Why you should choose automation

By Elumatec MD Neil Parton.

It’s obvious that if you’re producing a million identical components, automating their manufacture is sensible. If, however, your production runs are somewhat smaller, down to short runs, or fully bespoke one-off items, how much benefit will you gain from automating your processes?

It’s a question we’re often asked by those working in the industrial sector, perhaps building furniture, vehicle bodies or boats, but it’s also a fair question in glazing where an unusual request is a far-from unusual occurrence. The answer is always the same: would automation improve your overall productivity?; would it address issues such as compliance or certification?; and would it enhance profitability?

In most cases, it would. The best automated machinery is swift to set up and can be programmed off-line. Rapid cycle times and automated tool changes mean it’s equally suitable for high and low volume production.

In the current climate, automation makes more sense than ever. Businesses need to be adaptable and responsive to customer requests. They need the ability to deliver new products quickly and at the right price. They need to handle both a changed supply chain and a possibly reduced workforce that’s also having to work in new ways because of Covid. Automating some of your processes can make a big difference.

For example, the use of 3D CAD technology can allow a potential buyer to visualise the finished product long before material resources or machine time is allocated. Changes can be made before production runs, not after the first components are machined, and, of course, these benefits are even more relevant when production runs are short.

Having programmed machinery carrying out operations saves labour. It frees up time, allowing skilled workers to use their ingenuity for tasks machines cannot handle. Would you rather have your engineers cutting profiles to the correct length or have them collaborate with clients on the design and introduction of a new product or model?

If you’re buying in components because you don’t have manufacturing capacity in house, you could face limited choice, quality issues or be forced into ordering more than you need. You’ll have cash tied up in obsolete components that gather dust on your shelves. But with the right equipment, you could easily be machining the perfect quantity of the exact thing you need.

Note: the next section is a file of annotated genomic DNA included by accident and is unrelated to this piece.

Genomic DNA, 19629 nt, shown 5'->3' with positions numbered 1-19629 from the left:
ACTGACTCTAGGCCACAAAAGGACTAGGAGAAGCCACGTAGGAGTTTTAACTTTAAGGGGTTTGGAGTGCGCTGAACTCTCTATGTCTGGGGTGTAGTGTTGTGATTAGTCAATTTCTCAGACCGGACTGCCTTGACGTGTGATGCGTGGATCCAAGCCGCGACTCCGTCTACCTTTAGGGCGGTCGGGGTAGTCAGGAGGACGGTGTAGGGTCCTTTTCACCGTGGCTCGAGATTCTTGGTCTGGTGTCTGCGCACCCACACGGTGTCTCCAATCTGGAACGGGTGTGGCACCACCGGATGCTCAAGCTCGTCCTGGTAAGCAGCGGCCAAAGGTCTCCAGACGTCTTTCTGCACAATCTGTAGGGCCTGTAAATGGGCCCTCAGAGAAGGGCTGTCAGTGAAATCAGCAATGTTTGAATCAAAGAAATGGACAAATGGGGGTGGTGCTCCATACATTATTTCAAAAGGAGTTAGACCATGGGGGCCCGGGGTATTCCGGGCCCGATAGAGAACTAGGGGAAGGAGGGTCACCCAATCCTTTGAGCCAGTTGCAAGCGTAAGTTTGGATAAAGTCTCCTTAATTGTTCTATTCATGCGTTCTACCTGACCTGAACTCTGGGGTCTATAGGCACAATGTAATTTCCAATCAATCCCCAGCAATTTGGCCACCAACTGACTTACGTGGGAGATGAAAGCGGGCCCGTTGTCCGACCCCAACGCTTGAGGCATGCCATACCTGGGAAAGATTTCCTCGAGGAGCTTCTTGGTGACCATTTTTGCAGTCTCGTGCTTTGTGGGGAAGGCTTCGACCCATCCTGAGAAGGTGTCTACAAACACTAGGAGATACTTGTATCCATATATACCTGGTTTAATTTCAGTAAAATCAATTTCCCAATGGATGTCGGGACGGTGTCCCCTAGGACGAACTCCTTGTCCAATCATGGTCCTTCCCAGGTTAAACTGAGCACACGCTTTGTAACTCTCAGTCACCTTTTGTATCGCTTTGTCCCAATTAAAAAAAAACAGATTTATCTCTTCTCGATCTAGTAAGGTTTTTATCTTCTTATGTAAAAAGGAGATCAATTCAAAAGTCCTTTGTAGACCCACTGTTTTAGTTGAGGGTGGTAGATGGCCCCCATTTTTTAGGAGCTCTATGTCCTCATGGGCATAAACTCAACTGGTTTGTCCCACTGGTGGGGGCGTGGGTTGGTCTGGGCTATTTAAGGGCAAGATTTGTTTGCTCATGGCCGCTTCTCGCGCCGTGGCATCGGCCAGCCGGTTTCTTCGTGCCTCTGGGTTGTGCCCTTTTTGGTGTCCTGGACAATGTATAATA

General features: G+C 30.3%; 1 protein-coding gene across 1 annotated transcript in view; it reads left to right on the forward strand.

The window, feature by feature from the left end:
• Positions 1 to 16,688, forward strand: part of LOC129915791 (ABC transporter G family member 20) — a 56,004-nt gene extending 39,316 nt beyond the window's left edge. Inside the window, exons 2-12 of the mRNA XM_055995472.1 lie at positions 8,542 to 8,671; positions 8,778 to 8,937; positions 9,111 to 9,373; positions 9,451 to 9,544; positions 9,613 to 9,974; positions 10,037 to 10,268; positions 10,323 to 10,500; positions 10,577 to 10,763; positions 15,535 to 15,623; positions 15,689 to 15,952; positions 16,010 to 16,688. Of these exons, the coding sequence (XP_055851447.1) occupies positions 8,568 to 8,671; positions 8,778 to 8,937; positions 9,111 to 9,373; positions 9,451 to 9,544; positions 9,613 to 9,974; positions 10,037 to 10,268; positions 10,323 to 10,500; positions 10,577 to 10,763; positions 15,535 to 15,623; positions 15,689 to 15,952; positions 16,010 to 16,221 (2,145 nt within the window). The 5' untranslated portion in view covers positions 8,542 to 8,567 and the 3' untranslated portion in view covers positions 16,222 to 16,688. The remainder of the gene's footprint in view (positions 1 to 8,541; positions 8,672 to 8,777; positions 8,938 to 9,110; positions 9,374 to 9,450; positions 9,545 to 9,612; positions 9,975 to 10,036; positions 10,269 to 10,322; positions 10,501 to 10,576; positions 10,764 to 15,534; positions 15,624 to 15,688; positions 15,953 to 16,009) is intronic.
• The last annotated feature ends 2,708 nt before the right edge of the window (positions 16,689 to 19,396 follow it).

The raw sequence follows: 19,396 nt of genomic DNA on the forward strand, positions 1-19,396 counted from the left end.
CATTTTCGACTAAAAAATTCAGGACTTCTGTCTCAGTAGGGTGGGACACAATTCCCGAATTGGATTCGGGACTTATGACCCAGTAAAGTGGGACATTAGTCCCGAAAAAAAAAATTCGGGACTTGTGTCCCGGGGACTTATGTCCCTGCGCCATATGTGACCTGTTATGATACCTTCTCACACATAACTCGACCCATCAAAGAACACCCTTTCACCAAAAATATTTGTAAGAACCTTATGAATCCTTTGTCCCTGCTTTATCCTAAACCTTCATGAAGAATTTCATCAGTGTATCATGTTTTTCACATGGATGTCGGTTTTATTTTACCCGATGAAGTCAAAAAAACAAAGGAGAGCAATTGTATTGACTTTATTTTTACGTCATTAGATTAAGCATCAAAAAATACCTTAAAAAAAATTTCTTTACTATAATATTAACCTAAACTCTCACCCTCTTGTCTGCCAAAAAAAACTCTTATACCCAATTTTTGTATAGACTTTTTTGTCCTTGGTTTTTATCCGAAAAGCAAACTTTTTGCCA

We are big fans of automation. We could probably talk all day about the benefits of our machining centres or automated saws, but it wouldn’t be right to do so without having a frank discussion about the cost. Any investment must pay its way. If you own manually operated plant that can do the job, does an upgrade to automated processing make sense?

Let’s consider that existing machine. Is it reliable? How much does it cost to maintain? How much power does it consume? Is it safe and ergonomically designed? Is it noisy, heavy on its use of tooling or lubricants? How much output can you get from it? Does its capacity hold up your processes in any way? How long does it take to set up?

That’s a lot of questions but we can sum it up: does the machine contribute or cost? If it drains your resources – time, money or patience – is there room for it within your operation?

Assuming you decide to invest in new machinery, what’s next? Won’t it be disruptive? The short answer is not if it’s planned and handled well. The important thing is to do your research. Find out which suppliers have experience in your industry. Ask your network for recommendations. Be prepared to visit existing users of any technology you’re considering. Ask how it’s worked for them and what they would do differently.

Choose a supplier you feel comfortable working with. Explain what’s challenging about your operation. Be realistic about your needs now, and positive about the future. Involve your team. Get their buy-in. Let them see the machinery investment is an opportunity for them, not a threat.

If you want your business to grow, all your resources must be used well. You need the capacity to cope with surges in demand, develop new products or train new staff. You need to be certain that your output meets agreed standards, that waste is minimised, and that even one-off bespoke jobs are cost-effective and efficient.

Automation fits the brief perfectly. It’s one of the best ways to enhance your productivity now and in the future.

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